The Brewer of Elmham Lenn
SEPTEMBER 1405 - JUNE 1406
A man that hath a sign at his door,
And keeps good Ale to sell,
A comely wife to please his guests,
May thrive exceedingly well . . .
—From "Choice of Inventions," quoted in Judith M. Bennett, Ale, Beer, and Brewsters in England: Women's Work in a Changing World, 1300-1600
Dawn, the day after Michaelmas
The year of Our Lord 1405 in the sixth year of the reign of Henry IV
A sharp wind slapped the sodden hem against my ankles. Clutching the cloak beneath my chin with one hand, I held the other over my brow as a shield from the stinging ocean spray and squinted to see past the curtain of angry gray mizzle drawn across the entry to the harbor. I tried to transport myself beyond the heads, imagine what lay out there; see with my mind's eye what my physical one could not.
Just as they had for the last three days, land and water conspired against me.
With a protracted sigh, I turned and walked back along the dock, my mantle damp and heavy across my shoulders. Brine made the wood slick and the receding tide had strewn seaweed and other flotsam across the worn planks. Barnacles and ancient gull droppings clung to the thick timbers, resisting the endless waves. I marveled at their tenacity.
On one side of the pier, a number of boats protested against their moorings, rocking wildly from side to side, abandoned by their crews till the weather passed. Along the pebbled shores of the bay, smaller vessels were drawn high, overturned on the grassy dunes, their owners hunkered near the harbormaster's office at the other end of the dock, drinking ale and complaining about the unnatural weather that stole their livelihood, pretending not to be worried about those who hadn't yet come home. I waved to them as I drew closer and a couple of the old salts raised their arms in return.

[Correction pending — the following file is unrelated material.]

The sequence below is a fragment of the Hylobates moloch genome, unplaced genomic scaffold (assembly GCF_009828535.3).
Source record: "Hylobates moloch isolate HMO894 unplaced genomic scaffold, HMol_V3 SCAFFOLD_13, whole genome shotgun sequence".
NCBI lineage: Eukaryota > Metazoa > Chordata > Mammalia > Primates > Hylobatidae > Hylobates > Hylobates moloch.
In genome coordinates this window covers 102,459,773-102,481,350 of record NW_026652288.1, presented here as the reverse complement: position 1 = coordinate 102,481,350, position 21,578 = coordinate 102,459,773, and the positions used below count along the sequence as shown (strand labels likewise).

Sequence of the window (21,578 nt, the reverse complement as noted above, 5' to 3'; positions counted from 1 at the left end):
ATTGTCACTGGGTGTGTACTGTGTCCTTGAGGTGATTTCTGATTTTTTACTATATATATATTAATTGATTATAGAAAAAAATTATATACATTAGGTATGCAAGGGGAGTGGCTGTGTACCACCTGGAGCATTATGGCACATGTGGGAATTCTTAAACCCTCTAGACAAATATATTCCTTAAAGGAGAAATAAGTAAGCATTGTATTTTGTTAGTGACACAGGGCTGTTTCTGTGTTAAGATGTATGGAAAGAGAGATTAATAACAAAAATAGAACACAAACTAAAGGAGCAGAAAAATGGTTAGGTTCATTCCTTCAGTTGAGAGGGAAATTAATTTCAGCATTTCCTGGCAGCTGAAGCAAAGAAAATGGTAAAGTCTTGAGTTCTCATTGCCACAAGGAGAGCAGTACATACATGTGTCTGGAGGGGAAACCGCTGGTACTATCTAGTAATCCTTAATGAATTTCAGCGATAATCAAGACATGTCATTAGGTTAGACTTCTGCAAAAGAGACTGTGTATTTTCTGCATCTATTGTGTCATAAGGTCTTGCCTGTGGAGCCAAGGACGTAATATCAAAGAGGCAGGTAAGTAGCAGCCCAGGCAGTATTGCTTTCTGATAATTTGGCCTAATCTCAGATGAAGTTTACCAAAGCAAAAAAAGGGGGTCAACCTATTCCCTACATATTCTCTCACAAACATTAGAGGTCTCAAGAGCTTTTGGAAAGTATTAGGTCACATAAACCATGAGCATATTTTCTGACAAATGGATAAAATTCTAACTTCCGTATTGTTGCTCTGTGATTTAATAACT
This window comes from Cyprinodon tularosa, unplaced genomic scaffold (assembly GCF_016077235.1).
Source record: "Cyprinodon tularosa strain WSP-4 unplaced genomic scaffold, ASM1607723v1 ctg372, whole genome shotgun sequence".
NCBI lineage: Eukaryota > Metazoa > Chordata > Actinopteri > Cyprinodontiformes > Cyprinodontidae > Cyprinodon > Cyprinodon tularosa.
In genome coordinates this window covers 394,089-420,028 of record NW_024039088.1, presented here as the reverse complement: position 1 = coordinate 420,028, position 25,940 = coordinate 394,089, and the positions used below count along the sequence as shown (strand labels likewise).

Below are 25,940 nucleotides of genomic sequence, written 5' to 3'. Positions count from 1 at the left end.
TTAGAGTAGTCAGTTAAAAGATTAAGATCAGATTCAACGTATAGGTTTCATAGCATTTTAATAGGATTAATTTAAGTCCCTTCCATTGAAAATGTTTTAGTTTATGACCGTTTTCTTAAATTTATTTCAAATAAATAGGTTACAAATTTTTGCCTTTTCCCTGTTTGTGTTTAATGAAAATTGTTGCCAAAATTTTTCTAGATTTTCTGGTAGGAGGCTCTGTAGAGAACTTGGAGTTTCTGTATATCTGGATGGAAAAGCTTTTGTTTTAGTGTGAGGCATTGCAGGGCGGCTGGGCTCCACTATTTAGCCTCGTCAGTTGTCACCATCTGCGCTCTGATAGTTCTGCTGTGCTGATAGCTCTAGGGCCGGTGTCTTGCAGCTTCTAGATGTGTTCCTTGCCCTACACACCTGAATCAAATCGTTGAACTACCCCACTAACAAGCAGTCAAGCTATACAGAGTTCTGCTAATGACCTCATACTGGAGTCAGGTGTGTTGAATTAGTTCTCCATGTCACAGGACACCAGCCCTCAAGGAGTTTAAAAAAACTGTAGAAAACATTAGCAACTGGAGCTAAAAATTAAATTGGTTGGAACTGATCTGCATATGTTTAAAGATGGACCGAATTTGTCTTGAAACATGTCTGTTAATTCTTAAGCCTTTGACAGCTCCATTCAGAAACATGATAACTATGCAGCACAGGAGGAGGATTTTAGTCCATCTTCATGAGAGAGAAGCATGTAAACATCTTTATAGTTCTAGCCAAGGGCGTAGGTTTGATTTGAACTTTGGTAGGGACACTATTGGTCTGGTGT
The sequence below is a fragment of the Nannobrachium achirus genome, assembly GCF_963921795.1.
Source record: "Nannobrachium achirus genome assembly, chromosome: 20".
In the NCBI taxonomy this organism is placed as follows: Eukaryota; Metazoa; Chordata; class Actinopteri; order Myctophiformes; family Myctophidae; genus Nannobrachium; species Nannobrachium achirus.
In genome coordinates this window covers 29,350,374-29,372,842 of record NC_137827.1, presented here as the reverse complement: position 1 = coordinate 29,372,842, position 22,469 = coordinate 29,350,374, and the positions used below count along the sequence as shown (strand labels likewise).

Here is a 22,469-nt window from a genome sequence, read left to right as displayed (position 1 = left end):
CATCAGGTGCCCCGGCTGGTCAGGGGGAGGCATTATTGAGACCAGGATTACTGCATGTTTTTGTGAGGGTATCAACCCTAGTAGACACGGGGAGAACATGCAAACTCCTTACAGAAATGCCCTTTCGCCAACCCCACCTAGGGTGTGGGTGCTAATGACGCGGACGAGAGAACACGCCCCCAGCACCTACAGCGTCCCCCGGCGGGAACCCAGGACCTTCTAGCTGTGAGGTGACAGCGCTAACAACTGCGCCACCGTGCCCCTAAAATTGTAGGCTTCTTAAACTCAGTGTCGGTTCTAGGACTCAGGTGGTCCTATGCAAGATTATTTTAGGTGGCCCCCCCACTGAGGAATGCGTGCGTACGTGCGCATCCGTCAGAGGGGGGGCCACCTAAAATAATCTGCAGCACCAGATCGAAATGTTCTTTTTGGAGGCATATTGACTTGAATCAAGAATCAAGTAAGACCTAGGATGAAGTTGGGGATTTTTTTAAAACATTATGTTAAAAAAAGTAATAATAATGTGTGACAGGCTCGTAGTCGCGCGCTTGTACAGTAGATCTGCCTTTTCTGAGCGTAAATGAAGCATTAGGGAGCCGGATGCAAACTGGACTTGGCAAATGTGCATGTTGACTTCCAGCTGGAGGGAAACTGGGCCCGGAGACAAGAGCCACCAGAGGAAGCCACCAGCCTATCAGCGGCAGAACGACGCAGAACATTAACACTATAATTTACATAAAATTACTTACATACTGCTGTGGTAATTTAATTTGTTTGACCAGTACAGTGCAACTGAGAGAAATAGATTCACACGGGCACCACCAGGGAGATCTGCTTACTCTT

They knew what dragged me from my warm bed and down to the harbor before the servants stirred. It was what brought any of us who dared to draw a living from the seas.
I continued, lifting my skirts and jumping a puddle that had collected where the dock ended and the dirt track that followed the estuary into town began.
To the toll of morning bells, I joined the procession of carts, horses, and vendors trundling into market as the sky lightened to a pearlescent hue. The rain that hovered out to sea remained both threat and promise. Ships that plied their trade across the Channel were anchored mid-river, their sails furled or taken down for repairs; their wooden decks gleaming, their ropes beautifully knotted as captains sought to keep their crews busy while the weather refused them access to the open water. Some had hired barges to transport their cargo to London, while others sold what they could to local shopkeepers or went to Norwich. Closer to the town, abutting the riverbanks, were the warehouses belonging to the Hanseatic League, their wide doors open. Bales of wool, wooden barrels, swollen sacks of grain and salt were stacked waiting to be loaded onto ships that were already overdue—ours being one of them. The workers lingered near the entry hoping to snatch some news. Like us, these men, so far from their homeland, longed to hear that their compatriots were safe. Apart from the whinny of horses, the grunt of oxen, and the grind of cartwheels, silence accompanied us for the remainder of the trip into town.